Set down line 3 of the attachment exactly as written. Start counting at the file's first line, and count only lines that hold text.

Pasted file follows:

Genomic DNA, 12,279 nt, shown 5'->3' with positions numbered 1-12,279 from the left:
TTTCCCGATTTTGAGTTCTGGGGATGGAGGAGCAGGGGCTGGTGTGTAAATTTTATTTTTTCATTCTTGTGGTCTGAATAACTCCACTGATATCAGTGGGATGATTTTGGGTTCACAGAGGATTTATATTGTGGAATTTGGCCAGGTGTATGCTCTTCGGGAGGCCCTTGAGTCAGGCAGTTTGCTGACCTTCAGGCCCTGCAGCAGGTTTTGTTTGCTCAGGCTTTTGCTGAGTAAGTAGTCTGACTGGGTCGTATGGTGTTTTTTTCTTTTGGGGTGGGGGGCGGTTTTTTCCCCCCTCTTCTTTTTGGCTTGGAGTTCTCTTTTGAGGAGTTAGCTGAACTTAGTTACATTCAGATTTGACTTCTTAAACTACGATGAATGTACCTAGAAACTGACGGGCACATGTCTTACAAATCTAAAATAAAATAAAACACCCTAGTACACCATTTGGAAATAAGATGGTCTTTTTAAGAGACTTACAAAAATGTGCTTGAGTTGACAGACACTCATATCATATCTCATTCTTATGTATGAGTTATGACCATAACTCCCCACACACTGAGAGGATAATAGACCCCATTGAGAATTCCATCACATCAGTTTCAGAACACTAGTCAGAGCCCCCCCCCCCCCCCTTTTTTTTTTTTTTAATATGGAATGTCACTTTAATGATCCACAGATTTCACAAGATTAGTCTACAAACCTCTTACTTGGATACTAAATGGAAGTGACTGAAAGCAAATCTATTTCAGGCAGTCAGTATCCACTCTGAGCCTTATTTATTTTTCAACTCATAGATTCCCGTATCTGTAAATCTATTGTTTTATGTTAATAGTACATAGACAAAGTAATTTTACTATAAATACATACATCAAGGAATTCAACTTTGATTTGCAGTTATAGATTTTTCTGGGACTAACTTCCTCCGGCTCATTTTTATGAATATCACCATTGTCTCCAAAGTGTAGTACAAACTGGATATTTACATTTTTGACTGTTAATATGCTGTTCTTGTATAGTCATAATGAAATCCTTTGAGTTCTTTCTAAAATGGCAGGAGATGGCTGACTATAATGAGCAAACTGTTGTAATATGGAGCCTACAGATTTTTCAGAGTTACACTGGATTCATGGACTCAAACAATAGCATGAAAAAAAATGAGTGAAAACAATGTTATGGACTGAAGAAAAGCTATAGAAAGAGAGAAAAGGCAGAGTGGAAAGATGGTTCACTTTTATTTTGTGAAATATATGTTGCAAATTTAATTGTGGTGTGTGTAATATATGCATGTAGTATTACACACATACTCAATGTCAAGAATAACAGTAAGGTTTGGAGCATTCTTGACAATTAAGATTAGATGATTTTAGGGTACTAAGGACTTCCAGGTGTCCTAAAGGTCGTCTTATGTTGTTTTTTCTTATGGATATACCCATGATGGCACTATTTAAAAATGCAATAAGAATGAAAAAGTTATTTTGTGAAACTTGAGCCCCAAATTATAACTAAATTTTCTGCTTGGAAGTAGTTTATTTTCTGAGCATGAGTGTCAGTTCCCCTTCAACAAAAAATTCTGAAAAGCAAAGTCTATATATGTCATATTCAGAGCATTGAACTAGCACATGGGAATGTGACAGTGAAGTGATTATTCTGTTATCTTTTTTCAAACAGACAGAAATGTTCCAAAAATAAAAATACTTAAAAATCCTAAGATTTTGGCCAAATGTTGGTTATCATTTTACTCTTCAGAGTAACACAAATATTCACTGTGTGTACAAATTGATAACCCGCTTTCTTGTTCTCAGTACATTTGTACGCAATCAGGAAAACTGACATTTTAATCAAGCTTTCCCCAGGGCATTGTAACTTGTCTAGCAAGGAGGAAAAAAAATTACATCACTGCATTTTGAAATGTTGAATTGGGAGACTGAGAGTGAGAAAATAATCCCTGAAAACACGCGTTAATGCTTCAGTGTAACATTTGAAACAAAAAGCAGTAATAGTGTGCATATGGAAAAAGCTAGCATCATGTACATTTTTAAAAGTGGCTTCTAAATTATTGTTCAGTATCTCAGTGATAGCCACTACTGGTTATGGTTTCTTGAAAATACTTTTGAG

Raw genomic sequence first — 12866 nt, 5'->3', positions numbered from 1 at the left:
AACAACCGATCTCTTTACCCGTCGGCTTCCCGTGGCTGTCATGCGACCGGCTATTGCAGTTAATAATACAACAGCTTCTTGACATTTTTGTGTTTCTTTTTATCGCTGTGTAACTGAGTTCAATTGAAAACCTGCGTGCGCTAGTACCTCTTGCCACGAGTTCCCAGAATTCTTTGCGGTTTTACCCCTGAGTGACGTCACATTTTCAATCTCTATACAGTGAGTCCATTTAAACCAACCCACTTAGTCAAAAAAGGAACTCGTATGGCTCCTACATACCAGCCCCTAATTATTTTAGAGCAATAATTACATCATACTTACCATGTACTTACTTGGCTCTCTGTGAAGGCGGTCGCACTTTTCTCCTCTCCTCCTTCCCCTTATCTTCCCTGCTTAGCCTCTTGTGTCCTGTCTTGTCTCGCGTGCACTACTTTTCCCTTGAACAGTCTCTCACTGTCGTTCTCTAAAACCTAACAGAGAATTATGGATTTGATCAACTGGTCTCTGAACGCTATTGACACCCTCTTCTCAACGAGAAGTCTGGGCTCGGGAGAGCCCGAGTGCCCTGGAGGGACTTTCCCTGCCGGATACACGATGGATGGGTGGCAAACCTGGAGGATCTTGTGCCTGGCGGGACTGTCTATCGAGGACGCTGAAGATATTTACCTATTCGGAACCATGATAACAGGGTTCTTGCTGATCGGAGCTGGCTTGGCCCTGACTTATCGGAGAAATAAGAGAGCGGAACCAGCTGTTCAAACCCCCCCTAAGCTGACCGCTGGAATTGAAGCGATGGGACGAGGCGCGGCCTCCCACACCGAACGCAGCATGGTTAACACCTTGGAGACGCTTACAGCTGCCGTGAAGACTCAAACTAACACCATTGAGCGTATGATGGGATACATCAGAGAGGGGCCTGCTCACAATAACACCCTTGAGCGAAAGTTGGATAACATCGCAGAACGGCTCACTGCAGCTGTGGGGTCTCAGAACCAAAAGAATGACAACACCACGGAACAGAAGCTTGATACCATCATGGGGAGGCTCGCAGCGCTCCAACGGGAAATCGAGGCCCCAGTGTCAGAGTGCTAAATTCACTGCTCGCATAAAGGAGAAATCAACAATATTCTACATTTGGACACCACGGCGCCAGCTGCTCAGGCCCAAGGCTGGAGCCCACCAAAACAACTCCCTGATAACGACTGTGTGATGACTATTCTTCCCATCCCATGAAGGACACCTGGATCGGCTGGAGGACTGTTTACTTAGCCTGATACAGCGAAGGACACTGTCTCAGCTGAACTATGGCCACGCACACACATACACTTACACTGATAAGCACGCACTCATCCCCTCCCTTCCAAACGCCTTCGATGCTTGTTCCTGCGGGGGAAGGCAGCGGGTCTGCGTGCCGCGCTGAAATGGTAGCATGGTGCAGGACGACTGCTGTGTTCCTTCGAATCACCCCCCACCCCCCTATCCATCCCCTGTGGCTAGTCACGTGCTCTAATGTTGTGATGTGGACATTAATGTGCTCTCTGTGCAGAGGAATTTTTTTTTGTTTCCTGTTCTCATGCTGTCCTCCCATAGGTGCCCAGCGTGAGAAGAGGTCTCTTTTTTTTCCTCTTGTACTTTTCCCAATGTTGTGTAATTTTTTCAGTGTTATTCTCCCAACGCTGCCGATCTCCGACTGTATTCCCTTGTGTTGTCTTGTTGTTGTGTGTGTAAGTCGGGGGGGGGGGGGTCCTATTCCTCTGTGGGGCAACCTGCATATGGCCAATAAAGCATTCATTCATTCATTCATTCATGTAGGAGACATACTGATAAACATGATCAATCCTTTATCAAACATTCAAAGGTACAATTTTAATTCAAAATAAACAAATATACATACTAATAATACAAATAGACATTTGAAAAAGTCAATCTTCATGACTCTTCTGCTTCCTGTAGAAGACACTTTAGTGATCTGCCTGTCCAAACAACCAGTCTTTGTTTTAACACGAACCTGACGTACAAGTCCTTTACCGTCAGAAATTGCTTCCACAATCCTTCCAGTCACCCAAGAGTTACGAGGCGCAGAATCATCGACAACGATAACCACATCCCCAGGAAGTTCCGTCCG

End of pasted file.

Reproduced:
Raw genomic sequence first — 12866 nt, 5'->3', positions numbered from 1 at the left: